The National Assembly, last week, passed the 2020 budget presented to it for consideration and approval by President Muhammadu Buhari on Tuesday, October 8, report Deji Elumoye and Adedayo Akinwale

All appears set for the return of the nation’s budget calendar to the January to December cycle with last Thursday’s passage of the 2020 budget by the National Assembly.

Since the inauguration of the Ninth National Assembly on June 11, the leadership has always stressed its readiness to collaborate with the Executive in moving the nation forward with emphasis on the need to ensure early passage of the annual budget, starting with the 2020 fiscal year.


Chairman of the National Assembly, who also doubles as Senate President, Dr. Ahmad Lawan, shortly after his inauguration asked the presidency to without any further delay send in the 2020 budget proposal for the legislature to scrutinise and possibly pass.

It was against this background that President Muhammadu Buhari presented the 2020 budget estimate of N10.33trillion before a joint sitting of the National Assembly on October 8.

The budget proposal was immediately subjected to general debate at plenary in the two chambers before being referred to relevant committees at the end of which the Appropriation committees collated all the reports after it was laid before the two chambers last Wednesday.

The following day, both the Senate and the House of Representatives at plenary considered the clause-by-clause provisions of the budget report which culminated in the eventual passage of the budget.

Interestingly, the two chambers were able to arrive at the increased budget figure of N10.59 trillion from the initial N10.33trillion proposed unlike in the past budget sessions when the two chambers will come up with different figures that will later be subjected to harmonisation.

The Assembly, in tinkering with the N10.33 trillion 2020 budget estimate added N264 billion to make the budget peak at N10.59 trillion. The passage of the budget is in keeping with the Ninth Assembly’s major legislative agenda of returning the country’s budget cycle to a more predictable one as well as stabilising the economy.

The passage of the annual 2020 budget before the end of the 2019 fiscal year by the upper chamber signals the country’s return to a January – December budget cycle after decades of its disruption.

A breakdown of the N10.594 trillion approved for the 2020 fiscal year shows that N560,470,827,235 is for statutory transfers; N2,725,498,930,000 for Debt Service; N4,842,974,600,640 for Recurrent (Non-Debt) Expenditure; and N2,465,418,006,955 for Contribution to the Development Fund for Capital Expenditure for the year ending on December 31, 2020 with the budget having a fiscal deficit of N2.2 trillion and Deficit/Gross Domestic Product (GDP) of 1.52 per cent.

The budget is predicated on Crude Oil production of 2.18mbpd as proposed by the Executive; Oil Price benchmark of 57 dollar per barrel as against US$55 proposed by the Executive, Exchange Rate of N305 to US$1; Gross Domestic Product (GDP) and Inflation Rate of 2.93 percent and 10.81 percent respectively.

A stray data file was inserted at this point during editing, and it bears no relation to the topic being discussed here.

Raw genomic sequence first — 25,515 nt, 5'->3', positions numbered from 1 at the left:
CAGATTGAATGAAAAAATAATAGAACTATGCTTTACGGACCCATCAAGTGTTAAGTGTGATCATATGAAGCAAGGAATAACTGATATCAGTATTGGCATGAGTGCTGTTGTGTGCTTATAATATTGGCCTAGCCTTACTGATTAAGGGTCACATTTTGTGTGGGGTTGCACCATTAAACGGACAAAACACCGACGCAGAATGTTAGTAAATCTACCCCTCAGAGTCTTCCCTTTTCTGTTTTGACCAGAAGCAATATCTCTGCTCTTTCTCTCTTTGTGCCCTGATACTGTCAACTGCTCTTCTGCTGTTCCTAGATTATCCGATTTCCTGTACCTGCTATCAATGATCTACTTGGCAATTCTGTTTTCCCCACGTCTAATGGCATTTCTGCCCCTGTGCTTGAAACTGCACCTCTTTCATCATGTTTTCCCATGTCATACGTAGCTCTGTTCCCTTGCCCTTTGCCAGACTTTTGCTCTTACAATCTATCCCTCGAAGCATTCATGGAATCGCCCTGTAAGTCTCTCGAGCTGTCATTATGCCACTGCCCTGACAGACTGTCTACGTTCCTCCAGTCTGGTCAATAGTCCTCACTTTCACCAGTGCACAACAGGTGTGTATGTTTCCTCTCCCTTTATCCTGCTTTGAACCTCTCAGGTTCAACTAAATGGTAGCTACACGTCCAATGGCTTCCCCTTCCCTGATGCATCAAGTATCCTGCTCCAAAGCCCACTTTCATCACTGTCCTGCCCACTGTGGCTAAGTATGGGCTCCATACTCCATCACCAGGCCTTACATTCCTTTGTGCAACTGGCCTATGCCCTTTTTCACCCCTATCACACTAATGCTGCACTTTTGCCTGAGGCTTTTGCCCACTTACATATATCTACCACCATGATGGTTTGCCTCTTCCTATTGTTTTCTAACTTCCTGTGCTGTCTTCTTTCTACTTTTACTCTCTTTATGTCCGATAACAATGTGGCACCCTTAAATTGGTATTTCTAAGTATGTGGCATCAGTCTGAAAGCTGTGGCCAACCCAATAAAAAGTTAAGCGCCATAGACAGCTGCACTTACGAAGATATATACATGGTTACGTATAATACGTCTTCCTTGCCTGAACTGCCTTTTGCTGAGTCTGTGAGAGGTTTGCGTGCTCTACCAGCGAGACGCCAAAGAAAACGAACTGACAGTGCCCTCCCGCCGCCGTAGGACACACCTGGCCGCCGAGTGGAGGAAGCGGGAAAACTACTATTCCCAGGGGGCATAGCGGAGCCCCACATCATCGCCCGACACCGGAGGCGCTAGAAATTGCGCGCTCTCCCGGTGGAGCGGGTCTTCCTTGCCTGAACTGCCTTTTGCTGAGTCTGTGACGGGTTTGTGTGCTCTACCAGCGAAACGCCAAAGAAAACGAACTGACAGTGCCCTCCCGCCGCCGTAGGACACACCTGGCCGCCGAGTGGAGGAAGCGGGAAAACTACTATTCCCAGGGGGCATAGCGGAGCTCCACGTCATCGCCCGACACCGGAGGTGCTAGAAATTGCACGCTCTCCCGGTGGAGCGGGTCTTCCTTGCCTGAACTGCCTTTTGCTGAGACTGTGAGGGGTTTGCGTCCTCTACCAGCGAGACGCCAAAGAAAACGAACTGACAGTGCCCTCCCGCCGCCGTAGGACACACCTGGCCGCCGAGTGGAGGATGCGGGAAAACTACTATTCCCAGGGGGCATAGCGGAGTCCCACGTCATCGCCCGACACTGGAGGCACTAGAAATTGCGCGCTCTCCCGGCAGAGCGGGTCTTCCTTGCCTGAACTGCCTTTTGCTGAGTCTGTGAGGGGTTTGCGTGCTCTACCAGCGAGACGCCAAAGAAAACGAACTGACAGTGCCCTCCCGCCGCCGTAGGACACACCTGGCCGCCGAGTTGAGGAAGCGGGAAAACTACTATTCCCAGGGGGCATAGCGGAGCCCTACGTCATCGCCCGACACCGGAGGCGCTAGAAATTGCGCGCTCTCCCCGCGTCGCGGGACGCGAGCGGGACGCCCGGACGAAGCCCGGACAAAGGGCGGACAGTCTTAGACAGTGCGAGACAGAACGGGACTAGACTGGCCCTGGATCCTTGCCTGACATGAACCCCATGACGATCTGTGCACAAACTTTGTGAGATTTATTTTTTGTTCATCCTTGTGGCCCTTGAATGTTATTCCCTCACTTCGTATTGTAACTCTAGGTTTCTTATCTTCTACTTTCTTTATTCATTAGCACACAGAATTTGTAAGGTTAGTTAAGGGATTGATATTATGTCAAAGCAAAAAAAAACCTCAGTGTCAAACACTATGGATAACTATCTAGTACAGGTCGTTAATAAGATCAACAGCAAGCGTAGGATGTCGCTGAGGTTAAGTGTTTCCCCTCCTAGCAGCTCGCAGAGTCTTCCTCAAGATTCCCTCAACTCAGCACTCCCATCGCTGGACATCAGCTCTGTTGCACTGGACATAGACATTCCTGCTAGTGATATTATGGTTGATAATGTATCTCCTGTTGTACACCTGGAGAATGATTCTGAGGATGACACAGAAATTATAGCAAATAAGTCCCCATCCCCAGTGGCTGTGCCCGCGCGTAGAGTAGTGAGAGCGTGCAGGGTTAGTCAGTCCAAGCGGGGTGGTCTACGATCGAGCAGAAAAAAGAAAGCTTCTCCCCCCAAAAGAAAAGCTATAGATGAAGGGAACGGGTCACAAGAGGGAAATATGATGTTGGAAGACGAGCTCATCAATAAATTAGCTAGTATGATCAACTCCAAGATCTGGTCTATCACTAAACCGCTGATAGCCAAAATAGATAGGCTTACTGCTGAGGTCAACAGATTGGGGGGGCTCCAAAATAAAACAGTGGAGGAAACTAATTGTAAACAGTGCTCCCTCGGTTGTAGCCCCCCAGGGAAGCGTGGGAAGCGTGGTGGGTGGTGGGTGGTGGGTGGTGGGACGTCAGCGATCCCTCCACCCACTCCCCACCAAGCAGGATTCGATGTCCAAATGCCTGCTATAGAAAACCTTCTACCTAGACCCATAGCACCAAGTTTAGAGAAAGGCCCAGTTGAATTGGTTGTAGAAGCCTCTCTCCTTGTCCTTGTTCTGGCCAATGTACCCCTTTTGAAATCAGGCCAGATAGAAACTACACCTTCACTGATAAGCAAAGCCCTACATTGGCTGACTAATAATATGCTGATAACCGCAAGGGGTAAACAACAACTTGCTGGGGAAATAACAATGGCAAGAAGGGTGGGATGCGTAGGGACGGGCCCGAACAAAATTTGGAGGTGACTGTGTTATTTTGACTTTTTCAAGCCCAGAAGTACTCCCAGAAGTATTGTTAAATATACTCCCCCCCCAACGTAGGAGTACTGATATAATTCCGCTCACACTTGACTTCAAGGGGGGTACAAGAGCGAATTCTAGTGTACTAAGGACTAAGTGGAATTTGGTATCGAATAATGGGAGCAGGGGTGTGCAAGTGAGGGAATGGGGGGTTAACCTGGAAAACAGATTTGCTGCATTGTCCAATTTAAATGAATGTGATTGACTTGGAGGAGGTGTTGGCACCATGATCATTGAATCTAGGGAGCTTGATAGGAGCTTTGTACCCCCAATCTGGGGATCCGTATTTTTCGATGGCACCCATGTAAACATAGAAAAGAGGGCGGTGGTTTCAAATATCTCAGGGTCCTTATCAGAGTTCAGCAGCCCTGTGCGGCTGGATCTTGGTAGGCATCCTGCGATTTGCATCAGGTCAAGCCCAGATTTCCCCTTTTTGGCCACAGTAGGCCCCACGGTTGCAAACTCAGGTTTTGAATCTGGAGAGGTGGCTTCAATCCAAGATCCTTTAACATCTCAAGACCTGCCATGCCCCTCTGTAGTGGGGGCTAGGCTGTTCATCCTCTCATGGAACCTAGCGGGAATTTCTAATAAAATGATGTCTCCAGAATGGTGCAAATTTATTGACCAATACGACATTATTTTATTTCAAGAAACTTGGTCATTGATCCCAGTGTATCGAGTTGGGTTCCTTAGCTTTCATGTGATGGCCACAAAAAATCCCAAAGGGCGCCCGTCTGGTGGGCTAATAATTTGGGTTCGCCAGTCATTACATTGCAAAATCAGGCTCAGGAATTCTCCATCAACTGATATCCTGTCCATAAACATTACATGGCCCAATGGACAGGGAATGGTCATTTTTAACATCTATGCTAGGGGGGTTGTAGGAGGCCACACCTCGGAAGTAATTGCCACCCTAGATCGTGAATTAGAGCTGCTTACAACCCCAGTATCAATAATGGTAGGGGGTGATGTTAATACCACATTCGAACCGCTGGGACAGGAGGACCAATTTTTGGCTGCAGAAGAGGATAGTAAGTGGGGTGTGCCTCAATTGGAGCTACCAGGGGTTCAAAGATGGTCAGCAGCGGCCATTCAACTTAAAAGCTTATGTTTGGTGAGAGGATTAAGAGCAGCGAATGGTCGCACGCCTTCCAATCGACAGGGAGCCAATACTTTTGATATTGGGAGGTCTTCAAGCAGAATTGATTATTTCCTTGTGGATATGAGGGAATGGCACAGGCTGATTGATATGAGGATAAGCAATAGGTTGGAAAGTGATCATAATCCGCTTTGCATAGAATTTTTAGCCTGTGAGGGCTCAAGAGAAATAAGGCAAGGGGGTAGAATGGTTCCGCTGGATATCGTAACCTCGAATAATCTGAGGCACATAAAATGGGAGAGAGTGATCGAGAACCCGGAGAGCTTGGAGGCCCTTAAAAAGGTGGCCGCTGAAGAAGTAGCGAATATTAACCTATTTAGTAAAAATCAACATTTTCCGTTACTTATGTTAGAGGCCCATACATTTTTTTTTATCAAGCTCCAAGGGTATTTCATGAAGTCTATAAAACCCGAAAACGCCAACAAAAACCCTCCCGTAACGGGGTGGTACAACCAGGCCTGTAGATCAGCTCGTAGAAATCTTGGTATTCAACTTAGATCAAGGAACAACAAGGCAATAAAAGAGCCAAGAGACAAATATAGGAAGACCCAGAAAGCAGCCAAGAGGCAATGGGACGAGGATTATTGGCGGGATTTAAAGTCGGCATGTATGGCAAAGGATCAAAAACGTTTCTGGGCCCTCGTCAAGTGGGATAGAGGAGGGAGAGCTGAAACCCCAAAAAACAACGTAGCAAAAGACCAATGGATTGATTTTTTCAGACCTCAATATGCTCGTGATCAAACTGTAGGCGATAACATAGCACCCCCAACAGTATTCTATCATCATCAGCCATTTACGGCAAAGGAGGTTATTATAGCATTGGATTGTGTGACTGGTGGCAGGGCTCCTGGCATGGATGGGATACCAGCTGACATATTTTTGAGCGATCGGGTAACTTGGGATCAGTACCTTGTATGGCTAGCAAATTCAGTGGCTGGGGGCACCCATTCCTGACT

Capital Expenditure for Ministries, Departments and Agencies of Government (MDAs) for the 2020 fiscal year are Ministry of Defence, N116,181,290,730; Ministry of Foreign Affairs, N7,608,141,474; Ministry of Information and Culture, N7,555,803,233; Ministry of Interior, N34,035,825,302; Office of the Head of the Civil Service of the Federation, N1,722,796,040; Ministry of Police Affairs, N15,959,986,864; Ministry of Communication Technology, N5,919,002,554; and Office of the National Security Adviser, N27,418,469,323.

Others allocations include Office of the Secretary to the Government of the Federation, N25,188,940,930; Special Duties and Inter-Governmental Affairs, N2,158,620,395; Federal Ministry of Agriculture and Rural Development, N124,395,096,917; Federal Ministry of Finance, Budget and National Planning, N4,976,199,925; Federal Ministry of Industry, Trade and Investment, N38,583,331,761; Federal Ministry of Labour and Employment, N24,445,756,678; Federal Ministry of Science and Technology, N62,882,531,566; Federal Ministry of Transport, N121,366,932,571; and Federal Ministry of Aviation, N52,061,533,122.

Also, for the 2020 fiscal year, the Ministry of Power has an allocation of N129,082,499,363; Ministry of Petroleum Resources, N3,337,444,887; Ministry of Mines and Steel Development, N10,431,563,177; Ministry of Works and Housing, N315,563,564,269; Ministry of Water Resources, N91,679,927,042; Ministry of Justice, N3,853,600,220; Federal Capital Territory Administration, N62,407,154,360; and Ministry of Niger Delta Affairs, N23,120,350,399.

Others include: Ministry of Youths and Sports Development, N3,735,486,210; Military of Women Affairs, N6,650,300,966; Federal Ministry of Education, N84,728,529,572; Ministry of Health, N59,909,430,837; Federal Ministry of Environment, N12,350,140,731; and Federal Ministry of Humanitarian Affairs, Disaster Management and Social Development, N61,085,146,003.